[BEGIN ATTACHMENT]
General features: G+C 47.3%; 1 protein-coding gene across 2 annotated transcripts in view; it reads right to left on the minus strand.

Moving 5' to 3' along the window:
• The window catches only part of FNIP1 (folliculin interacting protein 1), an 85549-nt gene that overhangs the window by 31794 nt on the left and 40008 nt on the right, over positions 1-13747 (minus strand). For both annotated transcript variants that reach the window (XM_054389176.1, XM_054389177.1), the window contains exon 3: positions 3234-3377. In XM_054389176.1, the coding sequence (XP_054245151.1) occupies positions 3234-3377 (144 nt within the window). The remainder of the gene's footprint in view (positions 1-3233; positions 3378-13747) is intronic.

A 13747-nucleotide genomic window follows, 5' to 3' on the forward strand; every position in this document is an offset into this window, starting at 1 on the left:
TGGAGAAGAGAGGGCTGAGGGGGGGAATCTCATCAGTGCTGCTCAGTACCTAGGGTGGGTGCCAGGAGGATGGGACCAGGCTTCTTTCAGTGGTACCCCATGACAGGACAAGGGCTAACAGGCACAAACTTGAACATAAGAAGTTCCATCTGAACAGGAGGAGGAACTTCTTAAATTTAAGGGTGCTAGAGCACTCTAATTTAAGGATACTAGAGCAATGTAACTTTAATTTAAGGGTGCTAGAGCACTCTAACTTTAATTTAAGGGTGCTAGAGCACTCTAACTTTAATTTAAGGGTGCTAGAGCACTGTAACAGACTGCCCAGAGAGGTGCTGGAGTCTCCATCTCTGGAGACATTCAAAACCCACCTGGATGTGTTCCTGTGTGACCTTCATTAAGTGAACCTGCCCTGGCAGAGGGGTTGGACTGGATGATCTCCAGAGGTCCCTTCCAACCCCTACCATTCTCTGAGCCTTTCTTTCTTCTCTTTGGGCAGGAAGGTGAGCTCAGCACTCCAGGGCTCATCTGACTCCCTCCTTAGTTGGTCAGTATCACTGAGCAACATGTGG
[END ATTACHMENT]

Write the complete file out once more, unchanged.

General features: G+C 47.3%; 1 protein-coding gene across 2 annotated transcripts in view; it reads right to left on the minus strand.

Moving 5' to 3' along the window:
• The window catches only part of FNIP1 (folliculin interacting protein 1), an 85549-nt gene that overhangs the window by 31794 nt on the left and 40008 nt on the right, over positions 1-13747 (minus strand). For both annotated transcript variants that reach the window (XM_054389176.1, XM_054389177.1), the window contains exon 3: positions 3234-3377. In XM_054389176.1, the coding sequence (XP_054245151.1) occupies positions 3234-3377 (144 nt within the window). The remainder of the gene's footprint in view (positions 1-3233; positions 3378-13747) is intronic.

A 13747-nucleotide genomic window follows, 5' to 3' on the forward strand; every position in this document is an offset into this window, starting at 1 on the left:
TGGAGAAGAGAGGGCTGAGGGGGGGAATCTCATCAGTGCTGCTCAGTACCTAGGGTGGGTGCCAGGAGGATGGGACCAGGCTTCTTTCAGTGGTACCCCATGACAGGACAAGGGCTAACAGGCACAAACTTGAACATAAGAAGTTCCATCTGAACAGGAGGAGGAACTTCTTAAATTTAAGGGTGCTAGAGCACTCTAATTTAAGGATACTAGAGCAATGTAACTTTAATTTAAGGGTGCTAGAGCACTCTAACTTTAATTTAAGGGTGCTAGAGCACTCTAACTTTAATTTAAGGGTGCTAGAGCACTGTAACAGACTGCCCAGAGAGGTGCTGGAGTCTCCATCTCTGGAGACATTCAAAACCCACCTGGATGTGTTCCTGTGTGACCTTCATTAAGTGAACCTGCCCTGGCAGAGGGGTTGGACTGGATGATCTCCAGAGGTCCCTTCCAACCCCTACCATTCTCTGAGCCTTTCTTTCTTCTCTTTGGGCAGGAAGGTGAGCTCAGCACTCCAGGGCTCATCTGACTCCCTCCTTAGTTGGTCAGTATCACTGAGCAACATGTGG